SOUTH HADLEY, Mass. It was early November when Martha Keochareon called the nursing school at Holyoke Community College, her alma mater. She had a proposal, which she laid out in a voice mail message.
I have cancer, she said after introducing herself, and Im wondering if youll need somebody to do a case study on, a hospice patient.
Perhaps some nursing students just want to feel what a tumor feels like, she went on. Or they could learn something about hospice care, which aims to help terminally ill people die comfortably at home.
Maybe youll have some ambitious student that wants to do a project, Keochareon said after leaving her phone number. Thank you. Bye.
Kelly Keane, a counselor at the college who received the message, was instantly intrigued. Holyokes nursing students, like most, learn about cancer from textbooks. They get some experience with acutely ill patients during a rotation on the medical-surgical floor of a hospital. They practice their skills in the colleges simulation lab on sophisticated mannequins that can die of cancer, heart attacks and other ailments. But Keochareon, 59, a 1993 graduate of Holyokes nursing program, was offering students something unique: an opportunity not only to examine her, but to ask anything they wanted about her experience with cancer and dying.
She is allowing us into something we wouldnt ever be privy to, Keane said.
So it was that a few weeks later, two first-year nursing students, Cindy Santiago, 26, and Michelle Elliot, 52, arrived at Keochareons tiny house, a few miles from the college. She was bedbound, cared for by a loyal band of relatives, hospice nurses and aides. Both students were anxious.
Sit on my bed and talk to me, Keochareon said. The students hesitated, explaining that they had been taught not to do that, to prevent transmission of germs. What they knew of nursing in hospitals Im here to take your vitals, give you your medicine, OK, bye, as Santiago put it was different, after all.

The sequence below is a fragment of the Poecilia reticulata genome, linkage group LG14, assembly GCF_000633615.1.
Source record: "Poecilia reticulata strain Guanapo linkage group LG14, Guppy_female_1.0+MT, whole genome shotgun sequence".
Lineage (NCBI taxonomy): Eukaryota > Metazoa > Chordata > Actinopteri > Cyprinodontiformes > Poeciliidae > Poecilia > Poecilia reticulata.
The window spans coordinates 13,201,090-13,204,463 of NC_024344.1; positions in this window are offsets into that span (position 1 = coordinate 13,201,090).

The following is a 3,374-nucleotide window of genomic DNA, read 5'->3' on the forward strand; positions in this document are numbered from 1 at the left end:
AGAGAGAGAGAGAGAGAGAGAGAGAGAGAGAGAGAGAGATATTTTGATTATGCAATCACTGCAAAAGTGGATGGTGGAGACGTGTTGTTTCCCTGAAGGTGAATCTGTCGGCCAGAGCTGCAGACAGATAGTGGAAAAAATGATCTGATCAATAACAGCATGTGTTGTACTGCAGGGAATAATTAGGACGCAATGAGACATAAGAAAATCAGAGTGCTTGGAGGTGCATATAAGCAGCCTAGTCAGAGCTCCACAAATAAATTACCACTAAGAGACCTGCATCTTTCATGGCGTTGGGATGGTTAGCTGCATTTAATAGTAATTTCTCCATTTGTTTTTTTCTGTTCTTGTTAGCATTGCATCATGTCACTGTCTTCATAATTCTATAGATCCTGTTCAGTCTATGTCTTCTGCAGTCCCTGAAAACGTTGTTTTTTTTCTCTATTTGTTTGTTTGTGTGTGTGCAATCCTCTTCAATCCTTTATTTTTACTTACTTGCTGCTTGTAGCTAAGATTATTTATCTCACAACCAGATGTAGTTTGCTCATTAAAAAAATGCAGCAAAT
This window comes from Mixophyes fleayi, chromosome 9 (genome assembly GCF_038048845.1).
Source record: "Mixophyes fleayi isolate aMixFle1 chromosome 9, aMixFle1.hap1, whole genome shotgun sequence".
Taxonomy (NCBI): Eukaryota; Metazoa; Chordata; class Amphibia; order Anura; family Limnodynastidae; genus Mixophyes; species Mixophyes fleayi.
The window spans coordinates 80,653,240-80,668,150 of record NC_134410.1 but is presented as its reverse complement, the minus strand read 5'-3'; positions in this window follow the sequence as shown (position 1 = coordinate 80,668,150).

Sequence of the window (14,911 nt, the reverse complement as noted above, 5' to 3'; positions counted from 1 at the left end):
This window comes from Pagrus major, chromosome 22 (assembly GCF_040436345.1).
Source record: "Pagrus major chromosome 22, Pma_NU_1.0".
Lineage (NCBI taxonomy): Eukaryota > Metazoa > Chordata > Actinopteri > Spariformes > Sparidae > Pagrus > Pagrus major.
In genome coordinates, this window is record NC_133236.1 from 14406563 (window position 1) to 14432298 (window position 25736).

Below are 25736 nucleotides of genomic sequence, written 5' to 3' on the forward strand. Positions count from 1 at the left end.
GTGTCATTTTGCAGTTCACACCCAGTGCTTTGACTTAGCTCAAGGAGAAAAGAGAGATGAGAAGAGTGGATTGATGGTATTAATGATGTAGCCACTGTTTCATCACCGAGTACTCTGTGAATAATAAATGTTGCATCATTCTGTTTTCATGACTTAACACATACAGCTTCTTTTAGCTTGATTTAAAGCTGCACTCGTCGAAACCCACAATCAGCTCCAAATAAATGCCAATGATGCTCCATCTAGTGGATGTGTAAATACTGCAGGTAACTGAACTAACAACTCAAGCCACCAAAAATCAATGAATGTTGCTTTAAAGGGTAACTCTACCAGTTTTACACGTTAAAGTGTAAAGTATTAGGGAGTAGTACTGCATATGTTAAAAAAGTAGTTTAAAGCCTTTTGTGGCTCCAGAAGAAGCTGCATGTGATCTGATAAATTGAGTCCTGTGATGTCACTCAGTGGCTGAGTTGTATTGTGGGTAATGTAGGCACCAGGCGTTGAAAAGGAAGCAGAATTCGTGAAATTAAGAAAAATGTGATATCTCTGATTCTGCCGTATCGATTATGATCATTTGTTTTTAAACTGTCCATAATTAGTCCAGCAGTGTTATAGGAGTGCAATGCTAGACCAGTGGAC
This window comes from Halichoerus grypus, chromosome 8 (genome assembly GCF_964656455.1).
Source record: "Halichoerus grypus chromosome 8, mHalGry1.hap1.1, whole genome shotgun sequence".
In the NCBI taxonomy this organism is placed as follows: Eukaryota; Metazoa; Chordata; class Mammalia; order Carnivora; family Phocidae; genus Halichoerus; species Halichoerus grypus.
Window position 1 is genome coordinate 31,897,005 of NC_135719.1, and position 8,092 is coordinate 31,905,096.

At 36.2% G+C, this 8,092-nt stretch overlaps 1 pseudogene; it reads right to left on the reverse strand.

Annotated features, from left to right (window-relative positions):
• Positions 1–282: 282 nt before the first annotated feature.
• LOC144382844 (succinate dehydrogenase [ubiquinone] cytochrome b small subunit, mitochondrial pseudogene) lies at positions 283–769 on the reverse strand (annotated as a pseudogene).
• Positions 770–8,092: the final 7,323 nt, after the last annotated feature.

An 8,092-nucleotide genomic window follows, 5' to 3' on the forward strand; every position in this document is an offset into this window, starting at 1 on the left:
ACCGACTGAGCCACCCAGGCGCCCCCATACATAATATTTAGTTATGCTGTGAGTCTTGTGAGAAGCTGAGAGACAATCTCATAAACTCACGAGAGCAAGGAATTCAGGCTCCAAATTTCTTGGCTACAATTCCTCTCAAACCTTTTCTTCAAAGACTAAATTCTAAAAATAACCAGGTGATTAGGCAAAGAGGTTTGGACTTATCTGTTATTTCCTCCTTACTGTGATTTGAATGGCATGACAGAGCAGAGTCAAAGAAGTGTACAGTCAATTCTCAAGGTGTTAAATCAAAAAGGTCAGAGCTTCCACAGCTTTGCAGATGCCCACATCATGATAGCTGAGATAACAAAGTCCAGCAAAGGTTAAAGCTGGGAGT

They had come with a list of questions. Keochareon was suffering from pancreatic cancer, and they had researched the disease ahead of time. They were particularly curious about why she had survived for so long. She had lived with her illness for more than six years an extraordinary span for pancreatic cancer, which often kills within months after diagnosis.
Why, the students asked, had she managed to keep eating and keep on weight? What was she taking for the pain? How long had it taken for doctors to diagnose her?
For Keochareon, this was a chance to teach something about the profession she had found late and embraced she became a nurse at 40, after raising her daughter and working for years on a factory floor.
When I was a nurse, it seemed like most of the other nurses were never too happy having a student to teach, she said, lying in her bedroom lined with pictures of relatives, friends and herself in healthier times. I loved it.
A LAST PROJECT
Now, her disease left her passing the days watching Animal Planet, reading a book about heaven and calling friends so much that her cordless phone never left her side. She also was planning meticulously for her death, down to the green wool cardigan and embroidered shirt she would be buried in. But Keochareon wanted more as she prepared to die. The project she envisioned would be not just for students, but also for her a way to squeeze one more chapter out of life.